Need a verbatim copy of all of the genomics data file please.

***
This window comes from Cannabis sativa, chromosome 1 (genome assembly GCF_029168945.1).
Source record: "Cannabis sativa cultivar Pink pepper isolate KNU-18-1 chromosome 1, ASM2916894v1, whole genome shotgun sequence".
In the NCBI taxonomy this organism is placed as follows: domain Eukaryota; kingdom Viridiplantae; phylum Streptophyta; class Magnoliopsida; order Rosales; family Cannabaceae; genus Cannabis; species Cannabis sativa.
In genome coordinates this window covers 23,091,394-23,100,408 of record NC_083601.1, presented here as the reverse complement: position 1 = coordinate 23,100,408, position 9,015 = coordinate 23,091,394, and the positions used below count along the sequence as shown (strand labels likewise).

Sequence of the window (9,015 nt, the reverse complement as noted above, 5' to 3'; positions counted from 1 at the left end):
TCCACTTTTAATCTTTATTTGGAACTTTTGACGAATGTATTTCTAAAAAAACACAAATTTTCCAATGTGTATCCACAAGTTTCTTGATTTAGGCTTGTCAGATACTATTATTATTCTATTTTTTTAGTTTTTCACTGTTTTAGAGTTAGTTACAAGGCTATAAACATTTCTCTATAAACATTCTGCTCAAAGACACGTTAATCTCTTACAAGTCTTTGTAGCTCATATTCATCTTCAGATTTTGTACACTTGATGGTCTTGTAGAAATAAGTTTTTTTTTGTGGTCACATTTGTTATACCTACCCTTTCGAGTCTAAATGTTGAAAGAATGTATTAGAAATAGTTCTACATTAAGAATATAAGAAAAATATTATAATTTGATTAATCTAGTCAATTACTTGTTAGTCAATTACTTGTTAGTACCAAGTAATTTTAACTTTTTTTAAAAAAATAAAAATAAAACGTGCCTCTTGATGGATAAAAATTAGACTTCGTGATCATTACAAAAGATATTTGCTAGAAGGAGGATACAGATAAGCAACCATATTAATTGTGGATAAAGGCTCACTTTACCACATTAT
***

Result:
This window comes from Cannabis sativa, chromosome 1 (genome assembly GCF_029168945.1).
Source record: "Cannabis sativa cultivar Pink pepper isolate KNU-18-1 chromosome 1, ASM2916894v1, whole genome shotgun sequence".
In the NCBI taxonomy this organism is placed as follows: domain Eukaryota; kingdom Viridiplantae; phylum Streptophyta; class Magnoliopsida; order Rosales; family Cannabaceae; genus Cannabis; species Cannabis sativa.
In genome coordinates this window covers 23,091,394-23,100,408 of record NC_083601.1, presented here as the reverse complement: position 1 = coordinate 23,100,408, position 9,015 = coordinate 23,091,394, and the positions used below count along the sequence as shown (strand labels likewise).

Sequence of the window (9,015 nt, the reverse complement as noted above, 5' to 3'; positions counted from 1 at the left end):
TCCACTTTTAATCTTTATTTGGAACTTTTGACGAATGTATTTCTAAAAAAACACAAATTTTCCAATGTGTATCCACAAGTTTCTTGATTTAGGCTTGTCAGATACTATTATTATTCTATTTTTTTAGTTTTTCACTGTTTTAGAGTTAGTTACAAGGCTATAAACATTTCTCTATAAACATTCTGCTCAAAGACACGTTAATCTCTTACAAGTCTTTGTAGCTCATATTCATCTTCAGATTTTGTACACTTGATGGTCTTGTAGAAATAAGTTTTTTTTTGTGGTCACATTTGTTATACCTACCCTTTCGAGTCTAAATGTTGAAAGAATGTATTAGAAATAGTTCTACATTAAGAATATAAGAAAAATATTATAATTTGATTAATCTAGTCAATTACTTGTTAGTCAATTACTTGTTAGTACCAAGTAATTTTAACTTTTTTTAAAAAAATAAAAATAAAACGTGCCTCTTGATGGATAAAAATTAGACTTCGTGATCATTACAAAAGATATTTGCTAGAAGGAGGATACAGATAAGCAACCATATTAATTGTGGATAAAGGCTCACTTTACCACATTAT